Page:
Albany rape and kidnapping victim can sue the rehab group that treated her attacker

ALBANY — A woman who was kidnapped and raped at knifepoint in a New Scotland Avenue apartment can continue her negligence lawsuit against the Altamont-based mental health and addictions center that served her attacker on an outpatient basis, an appeals court ruled Thursday.

In a 5-0 decision, appeals judges upheld a lower court ruling by Acting Supreme Court Justice Kimberly O’Connor, who dismissed the legal effort by Support Services staff members to Rehabilitation (RSS) to dismiss the woman’s lawsuit.

The assailant, Jose Marlett, 43, is serving a 110-year life sentence at the maximum-security Sullivan Correctional Institution in Fallsburg. In June 2019, an Albany County jury found him guilty of eight counts of predatory sexual assault, five counts of rape, three counts of criminal sexual act, one count of kidnapping and three robbery leaders.

In April, Steven DeBraccio, an attorney representing the RSS defendants, argued that the nonprofit company had no obligation to control and supervise Marlett, a former criminal who attacked the woman on January 9, 2016.

“The law cannot provide a remedy for every injury,” DeBraccio told the court. “No one doubts the seriousness of this crime and what happened to (the victim). But legally, the defendants – strangers to (the) complainant – owe her no duty of care.”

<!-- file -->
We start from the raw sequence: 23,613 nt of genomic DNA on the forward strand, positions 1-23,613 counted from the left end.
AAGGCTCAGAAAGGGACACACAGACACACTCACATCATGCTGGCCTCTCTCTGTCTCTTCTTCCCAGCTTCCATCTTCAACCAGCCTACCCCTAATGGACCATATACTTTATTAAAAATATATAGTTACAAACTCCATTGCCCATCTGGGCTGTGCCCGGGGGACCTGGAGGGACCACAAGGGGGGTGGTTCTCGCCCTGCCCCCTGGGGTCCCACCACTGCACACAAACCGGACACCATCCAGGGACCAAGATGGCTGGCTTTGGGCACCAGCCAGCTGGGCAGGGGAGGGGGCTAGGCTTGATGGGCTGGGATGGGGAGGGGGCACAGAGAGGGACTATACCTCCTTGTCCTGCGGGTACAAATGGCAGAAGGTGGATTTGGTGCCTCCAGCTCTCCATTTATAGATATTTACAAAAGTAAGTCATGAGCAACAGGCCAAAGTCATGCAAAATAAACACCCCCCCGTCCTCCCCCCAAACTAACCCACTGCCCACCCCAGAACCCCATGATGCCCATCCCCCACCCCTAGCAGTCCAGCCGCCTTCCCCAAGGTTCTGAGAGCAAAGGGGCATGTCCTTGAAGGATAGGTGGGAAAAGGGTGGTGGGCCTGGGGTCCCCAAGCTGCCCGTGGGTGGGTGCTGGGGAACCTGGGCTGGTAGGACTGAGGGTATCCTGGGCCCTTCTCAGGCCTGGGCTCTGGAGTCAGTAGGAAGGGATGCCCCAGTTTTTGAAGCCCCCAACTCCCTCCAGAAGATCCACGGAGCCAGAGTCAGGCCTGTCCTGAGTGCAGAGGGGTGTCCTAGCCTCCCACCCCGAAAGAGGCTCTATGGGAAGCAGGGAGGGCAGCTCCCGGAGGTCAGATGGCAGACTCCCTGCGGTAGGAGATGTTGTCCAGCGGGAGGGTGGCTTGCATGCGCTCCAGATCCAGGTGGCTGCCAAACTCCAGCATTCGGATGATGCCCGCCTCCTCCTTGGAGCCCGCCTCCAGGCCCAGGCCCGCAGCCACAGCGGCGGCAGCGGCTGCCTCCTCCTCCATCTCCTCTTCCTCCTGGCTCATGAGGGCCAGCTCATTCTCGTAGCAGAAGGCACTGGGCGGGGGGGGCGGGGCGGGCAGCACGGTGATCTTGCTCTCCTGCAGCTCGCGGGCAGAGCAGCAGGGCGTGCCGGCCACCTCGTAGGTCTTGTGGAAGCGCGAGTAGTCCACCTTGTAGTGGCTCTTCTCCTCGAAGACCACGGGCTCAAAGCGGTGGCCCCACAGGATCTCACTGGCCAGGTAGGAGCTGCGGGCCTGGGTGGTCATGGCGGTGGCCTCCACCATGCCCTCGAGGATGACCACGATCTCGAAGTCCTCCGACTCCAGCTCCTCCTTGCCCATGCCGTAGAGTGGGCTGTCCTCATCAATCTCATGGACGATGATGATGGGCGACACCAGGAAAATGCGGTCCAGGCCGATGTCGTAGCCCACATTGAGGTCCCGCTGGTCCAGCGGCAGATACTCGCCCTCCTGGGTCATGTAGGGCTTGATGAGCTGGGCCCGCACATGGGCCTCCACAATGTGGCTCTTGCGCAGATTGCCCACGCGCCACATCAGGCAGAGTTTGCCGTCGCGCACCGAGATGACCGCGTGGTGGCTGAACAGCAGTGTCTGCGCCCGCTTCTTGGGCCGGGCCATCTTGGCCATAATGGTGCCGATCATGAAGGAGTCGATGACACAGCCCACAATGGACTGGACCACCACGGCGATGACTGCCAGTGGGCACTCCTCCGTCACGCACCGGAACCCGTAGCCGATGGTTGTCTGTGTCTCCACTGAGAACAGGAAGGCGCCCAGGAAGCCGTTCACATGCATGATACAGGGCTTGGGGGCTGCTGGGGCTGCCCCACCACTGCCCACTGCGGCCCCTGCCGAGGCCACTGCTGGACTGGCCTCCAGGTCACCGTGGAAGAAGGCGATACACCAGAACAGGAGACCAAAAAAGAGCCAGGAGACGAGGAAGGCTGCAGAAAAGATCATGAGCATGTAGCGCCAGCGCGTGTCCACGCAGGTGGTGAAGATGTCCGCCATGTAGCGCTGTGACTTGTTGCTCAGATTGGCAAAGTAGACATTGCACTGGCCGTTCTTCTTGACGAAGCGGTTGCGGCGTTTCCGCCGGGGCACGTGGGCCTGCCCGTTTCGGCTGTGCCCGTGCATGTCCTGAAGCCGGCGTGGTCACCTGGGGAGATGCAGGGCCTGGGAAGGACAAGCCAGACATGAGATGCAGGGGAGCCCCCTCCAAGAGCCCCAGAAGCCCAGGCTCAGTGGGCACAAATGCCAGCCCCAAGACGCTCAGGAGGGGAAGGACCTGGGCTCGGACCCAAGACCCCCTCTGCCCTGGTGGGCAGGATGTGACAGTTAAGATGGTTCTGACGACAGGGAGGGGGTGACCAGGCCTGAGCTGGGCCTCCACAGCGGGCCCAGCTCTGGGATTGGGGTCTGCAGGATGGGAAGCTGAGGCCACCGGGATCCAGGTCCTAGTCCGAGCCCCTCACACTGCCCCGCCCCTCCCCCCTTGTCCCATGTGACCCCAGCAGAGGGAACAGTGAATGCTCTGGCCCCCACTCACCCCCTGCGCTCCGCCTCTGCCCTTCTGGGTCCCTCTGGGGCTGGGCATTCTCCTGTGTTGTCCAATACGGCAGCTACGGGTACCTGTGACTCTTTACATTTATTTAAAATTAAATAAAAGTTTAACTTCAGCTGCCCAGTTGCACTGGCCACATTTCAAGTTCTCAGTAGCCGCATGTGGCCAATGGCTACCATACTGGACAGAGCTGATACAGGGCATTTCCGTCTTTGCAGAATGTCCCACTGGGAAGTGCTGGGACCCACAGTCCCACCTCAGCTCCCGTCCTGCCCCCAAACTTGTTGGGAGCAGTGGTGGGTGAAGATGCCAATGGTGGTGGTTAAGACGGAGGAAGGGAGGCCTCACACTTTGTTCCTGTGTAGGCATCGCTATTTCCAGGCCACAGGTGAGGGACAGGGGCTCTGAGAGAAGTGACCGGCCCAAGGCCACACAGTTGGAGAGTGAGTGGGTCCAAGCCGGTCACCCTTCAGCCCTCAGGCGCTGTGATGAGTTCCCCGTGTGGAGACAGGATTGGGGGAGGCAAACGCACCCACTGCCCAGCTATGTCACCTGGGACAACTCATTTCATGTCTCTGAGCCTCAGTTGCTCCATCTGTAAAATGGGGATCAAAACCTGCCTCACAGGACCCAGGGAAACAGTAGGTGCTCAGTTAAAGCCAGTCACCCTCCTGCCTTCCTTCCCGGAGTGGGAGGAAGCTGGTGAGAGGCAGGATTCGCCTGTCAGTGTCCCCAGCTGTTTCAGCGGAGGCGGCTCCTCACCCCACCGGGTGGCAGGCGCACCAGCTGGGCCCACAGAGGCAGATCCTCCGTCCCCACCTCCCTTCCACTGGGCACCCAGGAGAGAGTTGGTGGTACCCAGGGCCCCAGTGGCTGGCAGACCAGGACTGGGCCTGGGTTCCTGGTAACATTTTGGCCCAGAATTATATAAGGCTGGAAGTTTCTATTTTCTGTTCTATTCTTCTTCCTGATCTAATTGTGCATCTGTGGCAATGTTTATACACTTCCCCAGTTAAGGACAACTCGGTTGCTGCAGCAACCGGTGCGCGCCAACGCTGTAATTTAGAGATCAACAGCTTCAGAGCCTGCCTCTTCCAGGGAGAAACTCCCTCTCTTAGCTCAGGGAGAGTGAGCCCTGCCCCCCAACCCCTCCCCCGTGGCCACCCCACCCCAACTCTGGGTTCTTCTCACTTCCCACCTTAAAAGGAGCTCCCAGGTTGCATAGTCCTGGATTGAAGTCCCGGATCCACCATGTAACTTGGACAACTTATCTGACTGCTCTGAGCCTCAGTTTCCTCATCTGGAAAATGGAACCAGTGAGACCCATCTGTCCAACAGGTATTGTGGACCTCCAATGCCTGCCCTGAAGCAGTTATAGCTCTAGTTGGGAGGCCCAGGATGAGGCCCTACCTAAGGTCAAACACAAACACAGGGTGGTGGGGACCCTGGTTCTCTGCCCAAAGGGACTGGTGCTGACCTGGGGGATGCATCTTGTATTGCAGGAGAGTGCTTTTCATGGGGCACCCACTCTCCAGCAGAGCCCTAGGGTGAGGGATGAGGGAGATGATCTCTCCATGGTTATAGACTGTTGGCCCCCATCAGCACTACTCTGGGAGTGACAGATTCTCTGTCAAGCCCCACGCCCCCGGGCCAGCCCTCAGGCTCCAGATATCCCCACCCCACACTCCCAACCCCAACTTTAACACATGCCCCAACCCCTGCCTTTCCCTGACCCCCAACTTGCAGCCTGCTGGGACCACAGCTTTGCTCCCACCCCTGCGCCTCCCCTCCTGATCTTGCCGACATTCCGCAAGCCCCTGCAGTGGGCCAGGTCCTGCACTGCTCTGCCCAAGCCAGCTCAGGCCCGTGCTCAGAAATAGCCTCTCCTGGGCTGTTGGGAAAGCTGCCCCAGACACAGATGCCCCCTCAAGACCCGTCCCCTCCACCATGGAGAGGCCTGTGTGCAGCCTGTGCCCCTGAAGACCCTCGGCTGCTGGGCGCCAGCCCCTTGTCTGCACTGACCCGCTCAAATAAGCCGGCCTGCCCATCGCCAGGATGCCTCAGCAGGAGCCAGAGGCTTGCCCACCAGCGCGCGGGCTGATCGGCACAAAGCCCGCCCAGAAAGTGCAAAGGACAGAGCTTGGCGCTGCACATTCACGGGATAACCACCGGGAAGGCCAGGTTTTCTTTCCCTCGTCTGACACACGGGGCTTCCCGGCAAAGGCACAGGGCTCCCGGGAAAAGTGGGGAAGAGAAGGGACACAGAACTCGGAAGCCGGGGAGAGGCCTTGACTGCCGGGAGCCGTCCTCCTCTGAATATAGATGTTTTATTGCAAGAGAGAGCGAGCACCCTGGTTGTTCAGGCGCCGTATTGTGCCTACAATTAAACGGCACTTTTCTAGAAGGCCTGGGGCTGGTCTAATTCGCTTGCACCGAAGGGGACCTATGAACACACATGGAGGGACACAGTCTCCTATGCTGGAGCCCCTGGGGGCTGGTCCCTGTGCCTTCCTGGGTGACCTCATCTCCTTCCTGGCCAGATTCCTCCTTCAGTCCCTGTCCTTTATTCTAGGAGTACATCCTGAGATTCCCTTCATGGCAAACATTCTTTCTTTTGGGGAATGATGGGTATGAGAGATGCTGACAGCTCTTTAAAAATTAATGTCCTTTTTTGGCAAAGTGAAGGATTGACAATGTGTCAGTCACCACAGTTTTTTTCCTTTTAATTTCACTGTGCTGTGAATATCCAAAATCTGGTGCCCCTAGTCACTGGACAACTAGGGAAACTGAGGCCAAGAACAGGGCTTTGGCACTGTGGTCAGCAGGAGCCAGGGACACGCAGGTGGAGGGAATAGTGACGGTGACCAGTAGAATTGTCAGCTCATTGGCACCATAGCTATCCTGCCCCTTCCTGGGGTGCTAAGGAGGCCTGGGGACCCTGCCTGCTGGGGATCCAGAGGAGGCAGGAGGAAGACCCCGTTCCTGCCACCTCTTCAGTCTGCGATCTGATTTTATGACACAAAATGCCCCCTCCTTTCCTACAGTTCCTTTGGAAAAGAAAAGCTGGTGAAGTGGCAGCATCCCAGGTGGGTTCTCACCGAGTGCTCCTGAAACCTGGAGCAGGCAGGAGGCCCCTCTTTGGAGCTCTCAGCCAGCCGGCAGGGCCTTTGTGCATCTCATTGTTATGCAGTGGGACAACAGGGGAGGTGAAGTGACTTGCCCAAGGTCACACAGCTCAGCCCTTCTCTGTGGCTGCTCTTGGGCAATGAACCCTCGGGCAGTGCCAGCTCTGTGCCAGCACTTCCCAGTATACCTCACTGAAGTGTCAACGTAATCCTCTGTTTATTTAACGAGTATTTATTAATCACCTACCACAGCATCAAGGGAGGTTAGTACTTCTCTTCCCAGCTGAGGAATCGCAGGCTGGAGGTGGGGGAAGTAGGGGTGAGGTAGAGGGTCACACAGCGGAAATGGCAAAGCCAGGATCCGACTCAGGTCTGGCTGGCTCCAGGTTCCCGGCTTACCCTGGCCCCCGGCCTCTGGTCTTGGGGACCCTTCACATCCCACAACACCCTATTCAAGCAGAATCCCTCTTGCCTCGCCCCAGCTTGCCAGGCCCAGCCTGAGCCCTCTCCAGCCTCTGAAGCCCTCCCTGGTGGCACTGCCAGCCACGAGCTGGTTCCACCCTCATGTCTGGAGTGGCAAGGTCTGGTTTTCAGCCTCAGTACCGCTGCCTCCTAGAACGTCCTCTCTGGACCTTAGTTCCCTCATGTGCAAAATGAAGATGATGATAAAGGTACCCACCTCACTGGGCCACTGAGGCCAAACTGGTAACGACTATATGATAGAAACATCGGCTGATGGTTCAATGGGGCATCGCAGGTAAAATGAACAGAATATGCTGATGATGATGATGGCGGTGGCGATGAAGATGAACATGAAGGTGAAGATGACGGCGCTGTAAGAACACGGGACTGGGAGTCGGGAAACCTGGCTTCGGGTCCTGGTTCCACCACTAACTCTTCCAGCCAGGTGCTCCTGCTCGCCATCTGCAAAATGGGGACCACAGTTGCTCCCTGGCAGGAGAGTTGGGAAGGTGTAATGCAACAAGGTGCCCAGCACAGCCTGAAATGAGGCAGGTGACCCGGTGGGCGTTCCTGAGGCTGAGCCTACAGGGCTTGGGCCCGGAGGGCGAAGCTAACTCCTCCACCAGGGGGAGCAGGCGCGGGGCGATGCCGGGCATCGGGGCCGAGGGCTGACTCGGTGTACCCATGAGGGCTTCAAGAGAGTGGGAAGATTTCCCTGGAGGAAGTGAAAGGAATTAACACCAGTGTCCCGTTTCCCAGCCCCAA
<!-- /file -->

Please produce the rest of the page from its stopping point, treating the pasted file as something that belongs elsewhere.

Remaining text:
On Thursday, the appeals judges disagreed unanimously. Their decision, written by Judge Molly Reynolds Fitzgerald, said a December 2015 report found that RSS staff had to confiscate a knife from Marlett, that he could not sit still and that he “wasn’t going to not good”.

Two days before Marlett raped and abducted the victim, RSS staff discovered alcohol in Marlett’s apartment. Marlett had minimally engaged in treatment, showed significant paranoia and agitation, was stressed by a former girlfriend, had suicidal thoughts and masturbated on the phone with RSS staff, according to the ruling.

On January 7, Marlett was evaluated at Albany Medical Center Hospital and then taken to the Capital District Psychiatric Center. On January 8, Marlett was drunk, watching pornography and touching herself while talking to RSS employees. RSS staff scheduled a meeting with Marlett in three days, the decision said.


On January 9, Marlett robbed a 61-year-old woman for the first time at knifepoint on Forest and New Scotland Avenues. Then Marlett abducted the complainant, 23, after leaving New Scotland Elementary School. He forced her into his apartment, tied her to a table with a telephone cord and a belt. The woman freed herself a few hours later and escaped.

“It was a ticking time bomb,” Jason Framement, an attorney representing the victim, told the Third Department during appeal argument in April. “We know that (RSS) was aware of his release.”

In the ruling, Fitzgerald said RSS staff were “fully aware of Marlett’s rapid decompensation and unstable behavior and were in the best position to control him and attempt to prevent him from harming and harming himself. to others. Based on these facts, we conclude that the defendants have failed to prove a lack of a duty to take reasonable steps to prevent Marlett from harming members of the general public.”

Presiding Judge Elizabeth Garry and Justices Sharon Aarons, Stanley Pritzker and Lisa M. Fisher supported the decision.

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